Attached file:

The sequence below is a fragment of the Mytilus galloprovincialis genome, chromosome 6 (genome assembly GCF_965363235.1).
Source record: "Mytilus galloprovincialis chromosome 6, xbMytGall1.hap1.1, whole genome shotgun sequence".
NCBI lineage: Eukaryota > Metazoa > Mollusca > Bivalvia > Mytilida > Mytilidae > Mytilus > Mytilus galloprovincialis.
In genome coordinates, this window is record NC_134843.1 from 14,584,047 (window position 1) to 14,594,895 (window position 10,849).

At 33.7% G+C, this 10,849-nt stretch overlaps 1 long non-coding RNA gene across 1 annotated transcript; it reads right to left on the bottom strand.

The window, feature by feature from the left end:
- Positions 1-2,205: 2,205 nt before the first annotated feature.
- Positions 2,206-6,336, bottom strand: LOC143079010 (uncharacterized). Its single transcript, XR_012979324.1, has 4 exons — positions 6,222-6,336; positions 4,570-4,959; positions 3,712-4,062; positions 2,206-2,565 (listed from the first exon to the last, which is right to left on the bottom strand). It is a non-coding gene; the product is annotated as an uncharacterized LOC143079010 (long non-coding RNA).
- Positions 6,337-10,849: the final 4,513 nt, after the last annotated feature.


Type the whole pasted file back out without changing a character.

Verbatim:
The sequence below is a fragment of the Mytilus galloprovincialis genome, chromosome 6 (genome assembly GCF_965363235.1).
Source record: "Mytilus galloprovincialis chromosome 6, xbMytGall1.hap1.1, whole genome shotgun sequence".
NCBI lineage: Eukaryota > Metazoa > Mollusca > Bivalvia > Mytilida > Mytilidae > Mytilus > Mytilus galloprovincialis.
In genome coordinates, this window is record NC_134843.1 from 14,584,047 (window position 1) to 14,594,895 (window position 10,849).

At 33.7% G+C, this 10,849-nt stretch overlaps 1 long non-coding RNA gene across 1 annotated transcript; it reads right to left on the bottom strand.

The window, feature by feature from the left end:
- Positions 1-2,205: 2,205 nt before the first annotated feature.
- Positions 2,206-6,336, bottom strand: LOC143079010 (uncharacterized). Its single transcript, XR_012979324.1, has 4 exons — positions 6,222-6,336; positions 4,570-4,959; positions 3,712-4,062; positions 2,206-2,565 (listed from the first exon to the last, which is right to left on the bottom strand). It is a non-coding gene; the product is annotated as an uncharacterized LOC143079010 (long non-coding RNA).
- Positions 6,337-10,849: the final 4,513 nt, after the last annotated feature.